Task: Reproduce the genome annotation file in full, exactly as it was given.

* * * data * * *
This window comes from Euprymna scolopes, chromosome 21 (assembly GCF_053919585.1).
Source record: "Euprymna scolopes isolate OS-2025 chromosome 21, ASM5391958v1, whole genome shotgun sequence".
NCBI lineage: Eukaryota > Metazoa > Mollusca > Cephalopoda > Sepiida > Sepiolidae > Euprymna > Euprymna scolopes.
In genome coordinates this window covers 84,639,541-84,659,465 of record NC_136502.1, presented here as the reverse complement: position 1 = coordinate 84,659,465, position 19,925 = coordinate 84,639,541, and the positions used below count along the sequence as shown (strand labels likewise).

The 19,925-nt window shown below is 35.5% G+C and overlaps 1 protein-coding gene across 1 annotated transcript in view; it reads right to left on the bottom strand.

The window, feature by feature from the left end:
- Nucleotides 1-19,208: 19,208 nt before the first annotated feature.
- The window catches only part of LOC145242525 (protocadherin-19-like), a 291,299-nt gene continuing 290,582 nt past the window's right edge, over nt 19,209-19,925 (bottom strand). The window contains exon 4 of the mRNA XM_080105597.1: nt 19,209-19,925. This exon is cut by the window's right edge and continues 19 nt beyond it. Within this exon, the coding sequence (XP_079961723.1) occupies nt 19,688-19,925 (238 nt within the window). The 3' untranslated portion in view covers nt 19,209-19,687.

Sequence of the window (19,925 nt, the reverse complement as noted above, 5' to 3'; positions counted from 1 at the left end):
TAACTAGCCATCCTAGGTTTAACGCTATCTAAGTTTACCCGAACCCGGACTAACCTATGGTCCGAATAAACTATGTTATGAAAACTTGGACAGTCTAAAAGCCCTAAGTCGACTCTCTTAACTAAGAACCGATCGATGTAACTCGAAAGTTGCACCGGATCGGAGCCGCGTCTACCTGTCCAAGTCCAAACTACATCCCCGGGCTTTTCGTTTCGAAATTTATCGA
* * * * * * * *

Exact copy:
This window comes from Euprymna scolopes, chromosome 21 (assembly GCF_053919585.1).
Source record: "Euprymna scolopes isolate OS-2025 chromosome 21, ASM5391958v1, whole genome shotgun sequence".
NCBI lineage: Eukaryota > Metazoa > Mollusca > Cephalopoda > Sepiida > Sepiolidae > Euprymna > Euprymna scolopes.
In genome coordinates this window covers 84,639,541-84,659,465 of record NC_136502.1, presented here as the reverse complement: position 1 = coordinate 84,659,465, position 19,925 = coordinate 84,639,541, and the positions used below count along the sequence as shown (strand labels likewise).

The 19,925-nt window shown below is 35.5% G+C and overlaps 1 protein-coding gene across 1 annotated transcript in view; it reads right to left on the bottom strand.

The window, feature by feature from the left end:
- Nucleotides 1-19,208: 19,208 nt before the first annotated feature.
- The window catches only part of LOC145242525 (protocadherin-19-like), a 291,299-nt gene continuing 290,582 nt past the window's right edge, over nt 19,209-19,925 (bottom strand). The window contains exon 4 of the mRNA XM_080105597.1: nt 19,209-19,925. This exon is cut by the window's right edge and continues 19 nt beyond it. Within this exon, the coding sequence (XP_079961723.1) occupies nt 19,688-19,925 (238 nt within the window). The 3' untranslated portion in view covers nt 19,209-19,687.

Sequence of the window (19,925 nt, the reverse complement as noted above, 5' to 3'; positions counted from 1 at the left end):
TAACTAGCCATCCTAGGTTTAACGCTATCTAAGTTTACCCGAACCCGGACTAACCTATGGTCCGAATAAACTATGTTATGAAAACTTGGACAGTCTAAAAGCCCTAAGTCGACTCTCTTAACTAAGAACCGATCGATGTAACTCGAAAGTTGCACCGGATCGGAGCCGCGTCTACCTGTCCAAGTCCAAACTACATCCCCGGGCTTTTCGTTTCGAAATTTATCGA